In common parlance, an elitist state is one where the benefits of economic growth are disproportionately appropriated by a small fringe of the population at the expense of the majority and manifested in income, regional and gender inequalities. In contrast, the shared growth model raises the tide by lifting all the boats and the benefits are widely distributed.
The make-up of the elite varies over time but generally includes groups that exercise or have access to the levers of power in a state, namely political leaders, bureaucrats, military officers, large corporations, large farmers and high level professionals. The empirical validation of this model was presented in my book Pakistan: the economy of an elitist state in 1999 (revised in 2019).
The ongoing popular discourse on the collapse of the Afghan state apparatus – the national unity government, provincial governors, the Afghan national army and the Afghan police – has rightly focused on the chaotic departure US forces and the peaceful takeover by the Taliban.
It is legitimate to ask why, despite spending $ 2 trillion and building an army and a police force at the cost of $ 89 billion, the United States was forced to withdraw without sparingly. How come a superpower with its military might and economic prowess couldn’t defeat a disorganized group of non-state actors?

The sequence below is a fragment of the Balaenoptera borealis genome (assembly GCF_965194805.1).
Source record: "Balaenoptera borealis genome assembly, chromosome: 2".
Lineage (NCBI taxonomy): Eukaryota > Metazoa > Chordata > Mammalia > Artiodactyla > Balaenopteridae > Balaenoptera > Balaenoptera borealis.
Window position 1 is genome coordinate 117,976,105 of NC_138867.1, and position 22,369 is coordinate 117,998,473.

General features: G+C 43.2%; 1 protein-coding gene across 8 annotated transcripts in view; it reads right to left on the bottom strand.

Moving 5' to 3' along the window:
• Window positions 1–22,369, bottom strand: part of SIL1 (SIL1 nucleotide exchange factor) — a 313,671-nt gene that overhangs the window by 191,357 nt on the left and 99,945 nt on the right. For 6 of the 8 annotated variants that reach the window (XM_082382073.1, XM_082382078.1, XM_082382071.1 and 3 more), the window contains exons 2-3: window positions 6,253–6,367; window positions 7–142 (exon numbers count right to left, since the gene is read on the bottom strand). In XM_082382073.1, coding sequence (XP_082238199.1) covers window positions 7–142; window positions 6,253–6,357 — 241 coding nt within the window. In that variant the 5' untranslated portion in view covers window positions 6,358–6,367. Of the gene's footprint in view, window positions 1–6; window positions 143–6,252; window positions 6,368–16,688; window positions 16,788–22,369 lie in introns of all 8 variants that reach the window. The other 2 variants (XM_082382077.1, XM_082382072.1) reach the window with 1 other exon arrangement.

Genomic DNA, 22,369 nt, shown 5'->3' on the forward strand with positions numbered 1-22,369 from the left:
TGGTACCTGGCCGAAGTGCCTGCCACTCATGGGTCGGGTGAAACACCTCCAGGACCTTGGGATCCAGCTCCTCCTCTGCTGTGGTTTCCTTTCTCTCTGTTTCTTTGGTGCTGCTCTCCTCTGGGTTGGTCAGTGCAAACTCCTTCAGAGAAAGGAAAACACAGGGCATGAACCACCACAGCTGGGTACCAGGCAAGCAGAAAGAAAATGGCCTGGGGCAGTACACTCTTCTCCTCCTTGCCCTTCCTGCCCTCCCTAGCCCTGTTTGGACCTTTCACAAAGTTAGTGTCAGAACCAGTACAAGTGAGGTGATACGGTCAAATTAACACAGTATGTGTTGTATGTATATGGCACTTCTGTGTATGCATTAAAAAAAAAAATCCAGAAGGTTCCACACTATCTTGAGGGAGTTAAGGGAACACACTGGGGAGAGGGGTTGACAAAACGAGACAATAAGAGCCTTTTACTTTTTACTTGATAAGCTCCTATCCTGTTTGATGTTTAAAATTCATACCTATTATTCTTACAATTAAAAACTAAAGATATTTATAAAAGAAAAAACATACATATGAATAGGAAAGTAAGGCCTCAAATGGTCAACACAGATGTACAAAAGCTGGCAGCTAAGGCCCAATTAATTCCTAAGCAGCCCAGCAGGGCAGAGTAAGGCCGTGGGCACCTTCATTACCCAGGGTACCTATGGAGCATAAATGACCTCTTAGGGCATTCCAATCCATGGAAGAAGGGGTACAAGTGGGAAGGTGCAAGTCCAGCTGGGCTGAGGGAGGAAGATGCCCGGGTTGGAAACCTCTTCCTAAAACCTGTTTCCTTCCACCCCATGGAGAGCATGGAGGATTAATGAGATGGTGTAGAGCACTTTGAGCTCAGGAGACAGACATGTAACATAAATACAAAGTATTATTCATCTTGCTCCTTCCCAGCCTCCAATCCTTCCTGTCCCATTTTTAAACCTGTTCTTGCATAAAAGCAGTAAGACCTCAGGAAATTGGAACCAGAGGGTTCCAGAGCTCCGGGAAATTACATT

Various explanations ranging from Afghanistan being the “graveyard of the superpowers” to the ideological attachment of the Taliban to the bad strategic choices of the American presidents occupied the space of the debates. While all of this may be partially true, this article offers an alternative hypothesis, that is, it is a problem regarding the collapse of an elitist state artificially nourished and inflated by external stimuli. . Once these stimuli were removed, the artificial superstructure was dismantled.
In the case of Afghanistan, a new elite class was created by an artificial respiratory system and injected with huge doses of donor money. The country lacked the capacity to absorb around $ 100 billion a year, or five times its 2020 GDP (2001 GDP was only $ 4 billion).
A new class of entrepreneurs, suppliers, transporters, importers, experts, bankers and military commanders joined the traditional elites such as warlords, government officials, religious leaders and drug traffickers. The Taliban, along with US companies and intermediaries, also secured a share of the US contract money to ensure safe passage.
This expanded elite class has been the primary beneficiary of the continued occupation of Afghanistan by outside forces – income, rent-seeking opportunities, businesses, jobs and corruption have inflated the wealth of the country. elite. Having transferred this wealth abroad, they were the first to take flights from Kabul aided by American forces.
The report of the Special Inspector General for the Reconstruction of Afghanistan, the Afghanistan Papers and the Carnegie Fund reports have amply documented the leaks, embezzlement and flight of capital. âFor almost two decades now, billions of dollars in the proceeds of corruption have been channeled from Afghanistan, a country devastated by four decades of conflict, to Dubai. These exits played a role in the delay of the economic and political development of Afghanistan, facilitating the resurgence of the Taliban and exacerbating regional instability, âhe said.